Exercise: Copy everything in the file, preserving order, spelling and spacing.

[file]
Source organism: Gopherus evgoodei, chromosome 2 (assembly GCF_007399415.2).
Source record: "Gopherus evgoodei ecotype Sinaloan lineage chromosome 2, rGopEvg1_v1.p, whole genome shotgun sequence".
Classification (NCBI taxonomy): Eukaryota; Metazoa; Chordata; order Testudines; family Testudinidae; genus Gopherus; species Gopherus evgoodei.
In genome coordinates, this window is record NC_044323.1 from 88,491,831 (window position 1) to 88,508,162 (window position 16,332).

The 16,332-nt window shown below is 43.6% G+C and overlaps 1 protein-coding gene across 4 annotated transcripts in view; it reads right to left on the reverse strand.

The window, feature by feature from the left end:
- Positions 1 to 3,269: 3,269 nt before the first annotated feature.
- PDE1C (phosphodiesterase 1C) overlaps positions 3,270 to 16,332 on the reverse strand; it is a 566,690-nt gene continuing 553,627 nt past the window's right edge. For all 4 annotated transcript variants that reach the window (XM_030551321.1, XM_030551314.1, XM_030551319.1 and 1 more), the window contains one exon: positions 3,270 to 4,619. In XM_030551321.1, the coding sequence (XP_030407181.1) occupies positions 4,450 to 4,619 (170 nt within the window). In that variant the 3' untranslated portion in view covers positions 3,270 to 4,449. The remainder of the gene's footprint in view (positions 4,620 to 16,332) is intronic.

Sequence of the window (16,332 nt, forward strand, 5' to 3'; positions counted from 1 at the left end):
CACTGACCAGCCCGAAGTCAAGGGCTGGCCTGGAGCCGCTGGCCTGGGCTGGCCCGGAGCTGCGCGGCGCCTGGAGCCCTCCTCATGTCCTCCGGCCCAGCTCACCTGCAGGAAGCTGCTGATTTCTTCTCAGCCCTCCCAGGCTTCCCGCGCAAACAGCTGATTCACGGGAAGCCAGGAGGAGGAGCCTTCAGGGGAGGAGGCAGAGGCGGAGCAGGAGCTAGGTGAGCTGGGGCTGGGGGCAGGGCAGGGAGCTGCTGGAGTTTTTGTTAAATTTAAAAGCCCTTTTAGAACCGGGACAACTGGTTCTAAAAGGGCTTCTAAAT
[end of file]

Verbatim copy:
Source organism: Gopherus evgoodei, chromosome 2 (assembly GCF_007399415.2).
Source record: "Gopherus evgoodei ecotype Sinaloan lineage chromosome 2, rGopEvg1_v1.p, whole genome shotgun sequence".
Classification (NCBI taxonomy): Eukaryota; Metazoa; Chordata; order Testudines; family Testudinidae; genus Gopherus; species Gopherus evgoodei.
In genome coordinates, this window is record NC_044323.1 from 88,491,831 (window position 1) to 88,508,162 (window position 16,332).

The 16,332-nt window shown below is 43.6% G+C and overlaps 1 protein-coding gene across 4 annotated transcripts in view; it reads right to left on the reverse strand.

The window, feature by feature from the left end:
- Positions 1 to 3,269: 3,269 nt before the first annotated feature.
- PDE1C (phosphodiesterase 1C) overlaps positions 3,270 to 16,332 on the reverse strand; it is a 566,690-nt gene continuing 553,627 nt past the window's right edge. For all 4 annotated transcript variants that reach the window (XM_030551321.1, XM_030551314.1, XM_030551319.1 and 1 more), the window contains one exon: positions 3,270 to 4,619. In XM_030551321.1, the coding sequence (XP_030407181.1) occupies positions 4,450 to 4,619 (170 nt within the window). In that variant the 3' untranslated portion in view covers positions 3,270 to 4,449. The remainder of the gene's footprint in view (positions 4,620 to 16,332) is intronic.

Sequence of the window (16,332 nt, forward strand, 5' to 3'; positions counted from 1 at the left end):
CACTGACCAGCCCGAAGTCAAGGGCTGGCCTGGAGCCGCTGGCCTGGGCTGGCCCGGAGCTGCGCGGCGCCTGGAGCCCTCCTCATGTCCTCCGGCCCAGCTCACCTGCAGGAAGCTGCTGATTTCTTCTCAGCCCTCCCAGGCTTCCCGCGCAAACAGCTGATTCACGGGAAGCCAGGAGGAGGAGCCTTCAGGGGAGGAGGCAGAGGCGGAGCAGGAGCTAGGTGAGCTGGGGCTGGGGGCAGGGCAGGGAGCTGCTGGAGTTTTTGTTAAATTTAAAAGCCCTTTTAGAACCGGGACAACTGGTTCTAAAAGGGCTTCTAAAT